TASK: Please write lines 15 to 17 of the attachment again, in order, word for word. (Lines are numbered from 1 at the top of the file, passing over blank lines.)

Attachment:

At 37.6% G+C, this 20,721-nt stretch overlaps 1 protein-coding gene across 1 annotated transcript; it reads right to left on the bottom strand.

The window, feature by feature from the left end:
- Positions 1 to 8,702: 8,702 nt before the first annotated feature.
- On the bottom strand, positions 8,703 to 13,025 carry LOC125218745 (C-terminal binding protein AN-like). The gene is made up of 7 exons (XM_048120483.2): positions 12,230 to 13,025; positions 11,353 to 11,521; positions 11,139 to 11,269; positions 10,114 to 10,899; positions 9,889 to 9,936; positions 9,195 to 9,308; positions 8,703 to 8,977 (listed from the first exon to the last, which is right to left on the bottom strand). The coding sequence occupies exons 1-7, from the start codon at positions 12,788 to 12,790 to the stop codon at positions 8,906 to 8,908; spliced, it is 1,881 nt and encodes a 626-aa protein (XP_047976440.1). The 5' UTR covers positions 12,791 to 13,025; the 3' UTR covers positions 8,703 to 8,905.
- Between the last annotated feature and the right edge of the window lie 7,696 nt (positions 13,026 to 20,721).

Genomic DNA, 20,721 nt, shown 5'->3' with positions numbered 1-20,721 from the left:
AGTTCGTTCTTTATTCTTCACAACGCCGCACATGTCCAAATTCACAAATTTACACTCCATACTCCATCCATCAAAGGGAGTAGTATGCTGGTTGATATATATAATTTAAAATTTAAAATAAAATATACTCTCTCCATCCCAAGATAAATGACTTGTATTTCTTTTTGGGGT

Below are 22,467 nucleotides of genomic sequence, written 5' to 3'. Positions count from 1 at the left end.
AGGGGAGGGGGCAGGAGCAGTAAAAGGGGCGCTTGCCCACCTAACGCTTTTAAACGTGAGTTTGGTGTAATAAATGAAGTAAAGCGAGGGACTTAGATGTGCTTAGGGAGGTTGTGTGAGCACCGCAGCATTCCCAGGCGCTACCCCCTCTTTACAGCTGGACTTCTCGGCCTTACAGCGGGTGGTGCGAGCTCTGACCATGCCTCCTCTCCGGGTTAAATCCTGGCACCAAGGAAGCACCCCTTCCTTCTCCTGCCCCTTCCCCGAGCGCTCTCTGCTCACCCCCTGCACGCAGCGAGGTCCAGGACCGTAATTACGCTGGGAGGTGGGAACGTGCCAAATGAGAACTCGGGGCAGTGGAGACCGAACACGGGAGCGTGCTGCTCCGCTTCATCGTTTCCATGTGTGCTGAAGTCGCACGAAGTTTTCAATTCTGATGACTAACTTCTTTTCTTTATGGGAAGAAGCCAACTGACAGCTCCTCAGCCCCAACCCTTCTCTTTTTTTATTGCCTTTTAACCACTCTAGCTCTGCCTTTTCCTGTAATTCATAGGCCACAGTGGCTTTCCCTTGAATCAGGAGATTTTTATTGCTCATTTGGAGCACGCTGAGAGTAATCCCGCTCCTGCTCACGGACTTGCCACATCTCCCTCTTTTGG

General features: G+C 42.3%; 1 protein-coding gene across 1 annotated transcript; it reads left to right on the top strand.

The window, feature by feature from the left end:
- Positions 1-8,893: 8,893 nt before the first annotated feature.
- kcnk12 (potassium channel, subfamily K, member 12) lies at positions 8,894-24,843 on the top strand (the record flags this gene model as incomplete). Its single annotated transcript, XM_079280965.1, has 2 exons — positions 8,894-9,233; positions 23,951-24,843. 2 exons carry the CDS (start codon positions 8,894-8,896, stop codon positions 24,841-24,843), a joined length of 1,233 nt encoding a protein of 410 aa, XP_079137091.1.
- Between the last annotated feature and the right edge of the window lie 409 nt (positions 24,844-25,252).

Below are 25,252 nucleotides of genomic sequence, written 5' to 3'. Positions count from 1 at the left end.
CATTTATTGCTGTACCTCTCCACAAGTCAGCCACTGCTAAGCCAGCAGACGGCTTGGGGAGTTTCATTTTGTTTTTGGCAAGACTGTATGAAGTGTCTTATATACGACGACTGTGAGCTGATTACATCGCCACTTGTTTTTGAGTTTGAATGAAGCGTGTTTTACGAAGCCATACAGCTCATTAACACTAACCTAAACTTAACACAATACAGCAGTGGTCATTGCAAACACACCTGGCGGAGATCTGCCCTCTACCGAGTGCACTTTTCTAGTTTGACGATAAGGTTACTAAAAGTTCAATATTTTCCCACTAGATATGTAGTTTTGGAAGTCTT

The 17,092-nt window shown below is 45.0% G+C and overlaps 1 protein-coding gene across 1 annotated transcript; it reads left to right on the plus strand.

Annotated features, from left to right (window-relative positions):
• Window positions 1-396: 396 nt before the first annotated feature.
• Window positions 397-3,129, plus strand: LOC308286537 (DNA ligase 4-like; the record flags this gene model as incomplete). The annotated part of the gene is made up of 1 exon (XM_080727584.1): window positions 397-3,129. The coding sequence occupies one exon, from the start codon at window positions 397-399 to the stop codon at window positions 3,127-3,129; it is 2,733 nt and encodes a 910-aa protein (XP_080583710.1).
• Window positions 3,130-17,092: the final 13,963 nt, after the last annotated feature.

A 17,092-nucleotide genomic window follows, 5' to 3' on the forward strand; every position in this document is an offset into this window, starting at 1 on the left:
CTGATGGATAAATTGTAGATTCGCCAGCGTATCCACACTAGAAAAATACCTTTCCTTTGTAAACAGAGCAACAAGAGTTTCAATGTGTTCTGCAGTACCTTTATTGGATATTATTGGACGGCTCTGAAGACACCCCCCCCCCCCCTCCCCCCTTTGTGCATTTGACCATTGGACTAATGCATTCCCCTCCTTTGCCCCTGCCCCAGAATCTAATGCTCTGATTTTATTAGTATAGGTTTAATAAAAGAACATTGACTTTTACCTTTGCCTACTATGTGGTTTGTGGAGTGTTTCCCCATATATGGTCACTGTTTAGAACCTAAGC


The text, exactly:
Below are 25,252 nucleotides of genomic sequence, written 5' to 3'. Positions count from 1 at the left end.
CATTTATTGCTGTACCTCTCCACAAGTCAGCCACTGCTAAGCCAGCAGACGGCTTGGGGAGTTTCATTTTGTTTTTGGCAAGACTGTATGAAGTGTCTTATATACGACGACTGTGAGCTGATTACATCGCCACTTGTTTTTGAGTTTGAATGAAGCGTGTTTTACGAAGCCATACAGCTCATTAACACTAACCTAAACTTAACACAATACAGCAGTGGTCATTGCAAACACACCTGGCGGAGATCTGCCCTCTACCGAGTGCACTTTTCTAGTTTGACGATAAGGTTACTAAAAGTTCAATATTTTCCCACTAGATATGTAGTTTTGGAAGTCTT

The 17,092-nt window shown below is 45.0% G+C and overlaps 1 protein-coding gene across 1 annotated transcript; it reads left to right on the plus strand.